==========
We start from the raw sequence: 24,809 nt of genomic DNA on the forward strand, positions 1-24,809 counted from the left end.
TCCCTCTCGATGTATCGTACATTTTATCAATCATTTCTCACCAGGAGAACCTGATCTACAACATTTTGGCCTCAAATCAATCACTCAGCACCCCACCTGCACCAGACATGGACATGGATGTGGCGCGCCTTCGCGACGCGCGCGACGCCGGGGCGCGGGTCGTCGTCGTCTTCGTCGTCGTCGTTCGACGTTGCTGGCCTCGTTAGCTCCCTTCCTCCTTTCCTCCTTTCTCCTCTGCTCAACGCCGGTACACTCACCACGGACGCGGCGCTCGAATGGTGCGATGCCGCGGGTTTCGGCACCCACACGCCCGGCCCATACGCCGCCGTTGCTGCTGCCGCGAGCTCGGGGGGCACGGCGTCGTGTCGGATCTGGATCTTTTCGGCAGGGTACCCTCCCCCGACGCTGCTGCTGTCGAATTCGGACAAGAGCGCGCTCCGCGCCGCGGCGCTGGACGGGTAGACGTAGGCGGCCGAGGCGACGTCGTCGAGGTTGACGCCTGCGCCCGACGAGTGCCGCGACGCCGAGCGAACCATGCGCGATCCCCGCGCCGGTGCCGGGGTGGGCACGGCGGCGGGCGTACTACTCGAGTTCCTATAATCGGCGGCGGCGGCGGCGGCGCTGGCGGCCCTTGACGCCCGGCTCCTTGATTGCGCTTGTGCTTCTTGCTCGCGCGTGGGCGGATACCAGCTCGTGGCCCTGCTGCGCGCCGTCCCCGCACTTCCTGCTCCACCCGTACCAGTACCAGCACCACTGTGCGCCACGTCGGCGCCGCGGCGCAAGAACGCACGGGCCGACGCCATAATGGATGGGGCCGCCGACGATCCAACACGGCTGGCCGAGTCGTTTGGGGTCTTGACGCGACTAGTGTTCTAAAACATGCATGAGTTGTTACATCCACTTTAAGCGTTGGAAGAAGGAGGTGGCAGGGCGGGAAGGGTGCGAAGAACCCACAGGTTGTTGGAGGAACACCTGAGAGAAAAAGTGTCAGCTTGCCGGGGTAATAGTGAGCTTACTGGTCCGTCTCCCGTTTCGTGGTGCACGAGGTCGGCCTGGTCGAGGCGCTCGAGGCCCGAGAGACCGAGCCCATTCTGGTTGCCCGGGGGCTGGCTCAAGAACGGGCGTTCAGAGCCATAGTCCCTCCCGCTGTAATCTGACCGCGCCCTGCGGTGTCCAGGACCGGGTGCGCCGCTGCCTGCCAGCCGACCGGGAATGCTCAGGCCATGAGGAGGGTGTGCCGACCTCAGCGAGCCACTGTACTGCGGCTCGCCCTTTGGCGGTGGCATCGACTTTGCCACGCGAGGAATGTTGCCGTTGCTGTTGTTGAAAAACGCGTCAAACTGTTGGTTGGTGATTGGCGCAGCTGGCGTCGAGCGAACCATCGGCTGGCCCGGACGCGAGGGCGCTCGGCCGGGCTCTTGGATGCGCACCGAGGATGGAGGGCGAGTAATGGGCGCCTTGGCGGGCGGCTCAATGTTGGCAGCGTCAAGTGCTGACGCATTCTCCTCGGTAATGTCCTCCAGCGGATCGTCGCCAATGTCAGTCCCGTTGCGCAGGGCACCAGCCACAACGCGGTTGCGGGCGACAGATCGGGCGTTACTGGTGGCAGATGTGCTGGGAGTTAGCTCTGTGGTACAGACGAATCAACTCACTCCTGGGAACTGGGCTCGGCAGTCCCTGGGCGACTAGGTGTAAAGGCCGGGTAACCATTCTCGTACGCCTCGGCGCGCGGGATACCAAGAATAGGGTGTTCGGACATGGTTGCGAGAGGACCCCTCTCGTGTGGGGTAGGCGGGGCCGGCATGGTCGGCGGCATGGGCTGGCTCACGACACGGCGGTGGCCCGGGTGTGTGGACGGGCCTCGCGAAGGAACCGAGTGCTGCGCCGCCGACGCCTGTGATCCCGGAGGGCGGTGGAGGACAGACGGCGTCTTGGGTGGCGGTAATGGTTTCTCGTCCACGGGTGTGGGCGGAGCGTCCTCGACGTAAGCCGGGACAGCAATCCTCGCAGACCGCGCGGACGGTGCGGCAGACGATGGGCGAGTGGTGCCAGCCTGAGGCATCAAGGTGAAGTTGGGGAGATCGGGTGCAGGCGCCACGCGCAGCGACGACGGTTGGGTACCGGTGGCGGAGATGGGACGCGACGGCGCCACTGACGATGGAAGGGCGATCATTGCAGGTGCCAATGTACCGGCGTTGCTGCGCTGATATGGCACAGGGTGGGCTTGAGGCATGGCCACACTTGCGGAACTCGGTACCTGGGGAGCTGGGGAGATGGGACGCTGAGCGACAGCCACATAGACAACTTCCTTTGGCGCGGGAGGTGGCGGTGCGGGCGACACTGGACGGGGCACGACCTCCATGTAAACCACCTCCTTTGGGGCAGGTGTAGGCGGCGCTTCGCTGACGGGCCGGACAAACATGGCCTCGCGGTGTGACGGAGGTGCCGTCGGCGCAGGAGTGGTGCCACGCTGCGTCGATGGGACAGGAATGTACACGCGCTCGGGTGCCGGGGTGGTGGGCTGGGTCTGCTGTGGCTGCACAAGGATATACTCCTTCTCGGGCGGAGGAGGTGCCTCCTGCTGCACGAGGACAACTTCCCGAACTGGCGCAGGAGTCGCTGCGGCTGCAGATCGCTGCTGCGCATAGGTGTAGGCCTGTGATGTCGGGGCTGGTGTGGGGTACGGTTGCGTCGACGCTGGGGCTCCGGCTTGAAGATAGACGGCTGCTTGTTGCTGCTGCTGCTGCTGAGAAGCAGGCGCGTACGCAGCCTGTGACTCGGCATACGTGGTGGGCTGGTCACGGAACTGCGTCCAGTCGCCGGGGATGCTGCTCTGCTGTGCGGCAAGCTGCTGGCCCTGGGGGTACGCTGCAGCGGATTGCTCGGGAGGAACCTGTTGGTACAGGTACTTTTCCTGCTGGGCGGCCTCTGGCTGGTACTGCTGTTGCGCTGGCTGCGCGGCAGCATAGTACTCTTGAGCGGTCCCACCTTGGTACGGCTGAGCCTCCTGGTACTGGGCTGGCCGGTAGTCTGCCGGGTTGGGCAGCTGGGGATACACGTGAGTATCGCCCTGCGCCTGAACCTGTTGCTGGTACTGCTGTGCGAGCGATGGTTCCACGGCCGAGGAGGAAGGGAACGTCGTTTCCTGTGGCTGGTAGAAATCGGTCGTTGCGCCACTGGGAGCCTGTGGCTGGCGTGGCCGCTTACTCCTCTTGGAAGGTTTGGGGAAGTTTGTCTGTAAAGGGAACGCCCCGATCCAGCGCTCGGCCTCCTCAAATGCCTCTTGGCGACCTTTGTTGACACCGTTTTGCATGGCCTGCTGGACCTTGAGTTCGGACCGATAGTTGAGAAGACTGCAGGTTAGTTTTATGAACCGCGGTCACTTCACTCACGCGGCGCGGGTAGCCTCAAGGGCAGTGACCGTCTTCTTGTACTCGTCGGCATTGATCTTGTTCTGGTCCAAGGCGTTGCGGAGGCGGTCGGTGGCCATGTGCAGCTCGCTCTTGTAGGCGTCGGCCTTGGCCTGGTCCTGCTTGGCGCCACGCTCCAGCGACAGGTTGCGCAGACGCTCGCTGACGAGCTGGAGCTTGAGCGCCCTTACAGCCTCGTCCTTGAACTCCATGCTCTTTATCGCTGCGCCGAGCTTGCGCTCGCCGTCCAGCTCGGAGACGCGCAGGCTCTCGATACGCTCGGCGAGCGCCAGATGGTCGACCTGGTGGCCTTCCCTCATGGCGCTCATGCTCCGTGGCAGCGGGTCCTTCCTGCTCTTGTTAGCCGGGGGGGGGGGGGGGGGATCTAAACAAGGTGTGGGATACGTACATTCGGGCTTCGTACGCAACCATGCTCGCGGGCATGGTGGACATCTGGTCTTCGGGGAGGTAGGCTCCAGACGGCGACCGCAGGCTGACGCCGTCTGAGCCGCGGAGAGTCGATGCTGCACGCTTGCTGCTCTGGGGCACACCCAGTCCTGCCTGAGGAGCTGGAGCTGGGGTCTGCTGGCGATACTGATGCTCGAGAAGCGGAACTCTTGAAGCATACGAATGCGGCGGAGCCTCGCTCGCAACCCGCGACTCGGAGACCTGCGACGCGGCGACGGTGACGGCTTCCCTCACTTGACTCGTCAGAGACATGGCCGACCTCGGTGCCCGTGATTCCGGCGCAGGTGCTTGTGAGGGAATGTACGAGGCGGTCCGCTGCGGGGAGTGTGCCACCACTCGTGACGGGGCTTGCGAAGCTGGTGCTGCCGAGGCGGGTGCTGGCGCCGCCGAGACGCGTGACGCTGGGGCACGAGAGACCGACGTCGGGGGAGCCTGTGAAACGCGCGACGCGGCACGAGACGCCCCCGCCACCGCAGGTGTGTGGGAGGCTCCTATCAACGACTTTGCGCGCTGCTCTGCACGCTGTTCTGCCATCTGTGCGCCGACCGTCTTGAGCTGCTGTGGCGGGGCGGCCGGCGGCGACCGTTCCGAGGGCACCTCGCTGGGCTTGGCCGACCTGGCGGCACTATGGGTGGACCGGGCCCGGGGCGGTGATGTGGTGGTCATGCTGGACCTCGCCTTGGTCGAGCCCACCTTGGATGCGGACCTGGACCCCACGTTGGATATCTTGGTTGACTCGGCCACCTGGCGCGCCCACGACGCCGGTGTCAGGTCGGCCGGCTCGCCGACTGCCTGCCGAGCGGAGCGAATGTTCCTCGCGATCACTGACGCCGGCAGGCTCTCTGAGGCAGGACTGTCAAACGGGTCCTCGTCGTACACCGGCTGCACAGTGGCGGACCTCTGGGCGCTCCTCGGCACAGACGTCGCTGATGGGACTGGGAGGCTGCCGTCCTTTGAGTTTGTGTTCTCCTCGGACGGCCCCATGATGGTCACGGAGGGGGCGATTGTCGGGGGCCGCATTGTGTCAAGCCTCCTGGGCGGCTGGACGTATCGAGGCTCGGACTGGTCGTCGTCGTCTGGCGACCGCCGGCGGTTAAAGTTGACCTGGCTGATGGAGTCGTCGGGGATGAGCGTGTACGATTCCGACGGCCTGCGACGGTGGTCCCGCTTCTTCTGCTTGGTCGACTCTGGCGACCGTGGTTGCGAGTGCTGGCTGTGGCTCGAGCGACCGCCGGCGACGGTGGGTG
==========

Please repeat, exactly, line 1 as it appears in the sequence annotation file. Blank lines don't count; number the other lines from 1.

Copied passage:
We start from the raw sequence: 24,809 nt of genomic DNA on the forward strand, positions 1-24,809 counted from the left end.